House Passes FY2012 Budget Resolution That Slashes 2012-13 Pell Grants

The U.S. House of Representatives voted 235 to 193 on Friday to approve a Republican fiscal year (FY) 2012 budget resolution that would roll back the 2012-13 maximum Pell Grant to FY2008 levels.

The budget resolution would reduce the maximum Pell Grant award to pre-stimulus (also known as the American Recovery and Reinvestment Act) levels.  While the resolution lacks details, this could mean returning Pell to FY2008 levels. The Congressional Budget Office (CBO) estimates that this would result in a maximum Pell Grant of $3,040 for the 2012-13 academic year -- down from the current $5,550 maximum award. Additionally, the Republican budget resolution calls for the repealing and defunding of the Healthcare and Education Reconciliation Act (HCERA), which includes mandatory funding for the Pell Grant program. This could further lower the maximum grant by $690. Additional options outlined for review by the resolution include: 

 

  • changes to limit the lifetime limits of the Pell Grant program
  • rescinding recent expansions to the Need Analysis formula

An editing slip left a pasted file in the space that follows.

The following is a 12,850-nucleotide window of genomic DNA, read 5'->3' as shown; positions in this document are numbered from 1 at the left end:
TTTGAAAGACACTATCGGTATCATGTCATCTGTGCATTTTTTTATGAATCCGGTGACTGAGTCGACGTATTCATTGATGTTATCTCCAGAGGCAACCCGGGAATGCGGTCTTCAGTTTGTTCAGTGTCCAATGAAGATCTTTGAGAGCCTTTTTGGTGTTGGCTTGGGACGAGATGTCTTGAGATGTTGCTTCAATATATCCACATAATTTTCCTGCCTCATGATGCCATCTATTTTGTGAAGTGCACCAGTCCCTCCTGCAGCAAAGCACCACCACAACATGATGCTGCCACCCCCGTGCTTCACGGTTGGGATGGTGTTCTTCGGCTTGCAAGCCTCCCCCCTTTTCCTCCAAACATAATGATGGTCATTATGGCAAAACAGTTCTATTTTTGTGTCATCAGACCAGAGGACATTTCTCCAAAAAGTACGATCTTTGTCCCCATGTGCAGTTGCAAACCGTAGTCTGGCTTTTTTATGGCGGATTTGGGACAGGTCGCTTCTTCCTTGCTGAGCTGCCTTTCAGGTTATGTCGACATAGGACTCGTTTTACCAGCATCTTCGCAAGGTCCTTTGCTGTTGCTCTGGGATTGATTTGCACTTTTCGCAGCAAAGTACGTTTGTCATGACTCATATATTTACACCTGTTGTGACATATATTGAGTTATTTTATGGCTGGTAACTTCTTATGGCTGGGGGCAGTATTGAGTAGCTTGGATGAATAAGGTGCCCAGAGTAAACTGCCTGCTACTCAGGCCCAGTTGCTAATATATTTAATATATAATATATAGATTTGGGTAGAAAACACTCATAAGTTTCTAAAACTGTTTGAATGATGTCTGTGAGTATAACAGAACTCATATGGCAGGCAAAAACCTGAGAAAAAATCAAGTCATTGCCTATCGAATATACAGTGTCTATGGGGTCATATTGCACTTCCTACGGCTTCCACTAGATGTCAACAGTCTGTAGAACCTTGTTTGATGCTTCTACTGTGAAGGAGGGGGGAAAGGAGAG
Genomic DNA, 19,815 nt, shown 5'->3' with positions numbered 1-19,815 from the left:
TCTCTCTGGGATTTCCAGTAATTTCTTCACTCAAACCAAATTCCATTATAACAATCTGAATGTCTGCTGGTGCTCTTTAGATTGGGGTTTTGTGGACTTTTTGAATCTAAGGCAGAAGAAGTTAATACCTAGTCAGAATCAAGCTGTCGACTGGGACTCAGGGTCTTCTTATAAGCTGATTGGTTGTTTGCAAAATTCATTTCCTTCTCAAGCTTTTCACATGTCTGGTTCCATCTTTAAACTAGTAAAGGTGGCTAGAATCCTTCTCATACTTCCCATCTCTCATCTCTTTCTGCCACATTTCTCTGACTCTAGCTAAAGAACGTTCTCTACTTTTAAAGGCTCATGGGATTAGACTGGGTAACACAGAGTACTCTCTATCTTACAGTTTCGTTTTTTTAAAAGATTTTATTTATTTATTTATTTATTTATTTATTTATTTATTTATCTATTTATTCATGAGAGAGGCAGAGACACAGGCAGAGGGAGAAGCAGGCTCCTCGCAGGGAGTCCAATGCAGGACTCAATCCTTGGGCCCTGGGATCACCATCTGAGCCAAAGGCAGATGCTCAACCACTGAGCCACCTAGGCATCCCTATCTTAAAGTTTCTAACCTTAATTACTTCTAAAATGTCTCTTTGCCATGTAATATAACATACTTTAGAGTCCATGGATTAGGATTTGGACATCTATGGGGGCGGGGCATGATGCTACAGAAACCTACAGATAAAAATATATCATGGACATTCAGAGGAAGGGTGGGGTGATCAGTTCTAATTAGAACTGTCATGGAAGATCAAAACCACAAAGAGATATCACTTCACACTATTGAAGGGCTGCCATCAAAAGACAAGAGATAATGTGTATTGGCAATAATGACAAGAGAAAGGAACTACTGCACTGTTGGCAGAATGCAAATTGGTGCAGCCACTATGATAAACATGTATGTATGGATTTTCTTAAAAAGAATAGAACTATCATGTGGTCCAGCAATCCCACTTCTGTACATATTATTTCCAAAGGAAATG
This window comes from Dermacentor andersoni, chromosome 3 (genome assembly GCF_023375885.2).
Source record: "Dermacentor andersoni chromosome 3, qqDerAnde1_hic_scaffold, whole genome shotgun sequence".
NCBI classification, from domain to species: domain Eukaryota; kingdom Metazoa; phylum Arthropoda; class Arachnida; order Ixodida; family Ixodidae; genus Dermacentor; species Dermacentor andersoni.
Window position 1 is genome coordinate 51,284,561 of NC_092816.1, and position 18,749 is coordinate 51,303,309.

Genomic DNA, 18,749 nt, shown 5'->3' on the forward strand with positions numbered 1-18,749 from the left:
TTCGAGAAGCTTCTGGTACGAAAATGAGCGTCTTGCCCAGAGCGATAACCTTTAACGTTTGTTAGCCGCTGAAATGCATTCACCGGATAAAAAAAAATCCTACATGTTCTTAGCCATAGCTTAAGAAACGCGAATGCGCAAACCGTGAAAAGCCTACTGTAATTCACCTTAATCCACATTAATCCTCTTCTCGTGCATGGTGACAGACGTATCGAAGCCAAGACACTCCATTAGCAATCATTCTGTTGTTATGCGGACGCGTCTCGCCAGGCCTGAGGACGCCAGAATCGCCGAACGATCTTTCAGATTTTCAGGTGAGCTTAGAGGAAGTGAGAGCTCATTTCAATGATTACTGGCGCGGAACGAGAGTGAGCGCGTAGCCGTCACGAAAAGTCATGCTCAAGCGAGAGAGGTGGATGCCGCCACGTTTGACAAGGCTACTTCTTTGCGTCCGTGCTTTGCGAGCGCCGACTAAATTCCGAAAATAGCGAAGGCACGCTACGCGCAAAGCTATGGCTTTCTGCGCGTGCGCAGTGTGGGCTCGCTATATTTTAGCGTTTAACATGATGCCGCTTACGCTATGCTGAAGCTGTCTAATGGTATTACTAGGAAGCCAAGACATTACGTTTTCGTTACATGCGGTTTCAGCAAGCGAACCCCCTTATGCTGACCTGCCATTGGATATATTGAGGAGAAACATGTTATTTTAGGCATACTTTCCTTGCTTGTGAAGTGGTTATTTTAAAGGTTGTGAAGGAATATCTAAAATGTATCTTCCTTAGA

• eliminating administrative cost allowances to schools
  • repealing the expansion of income-based repayment provisions in the Student Aid and Fiscal Responsibility Act (SAFRA), and 
  • eliminating interest subsidies on all Stafford Loans.

 

The budget resolution is a relatively symbolic measure because it is a nonbinding resolution that sets broad spending levels that appropriations' committees use to set specific spending levels for federal programs. In addition, it is unlikely that the Democratic-controlled Senate will approve the measure.

Despite the symbolic nature of the resolution, NASFAA joined the higher education community to advocate against the measure.

"We urge you to vote against this resolution because it would threaten the nation's ability to compete in the future economy by impeding, or denying altogether, the aspirations of low-income students to higher education," wrote Justin Draeger in a letter sent to representatives before the vote.

House Democrats offered a substitute FY2012 budget resolution that was defeated by the House. The Democrats’ substitute proposed using mandatory spending to maintain the maximum Pell Grant at $5,550 and to pay for this by reducing spending on other programs. The substitute resolution also established a deficit neutral reserve fund for college affordability' to allow the House Budget Committee Chairman to revise the allocations, aggregates, and other appropriate levels in the resolution for legislation that makes college more affordable, including efforts to maintain the maximum Pell grant award, as long as it does not increase the deficit.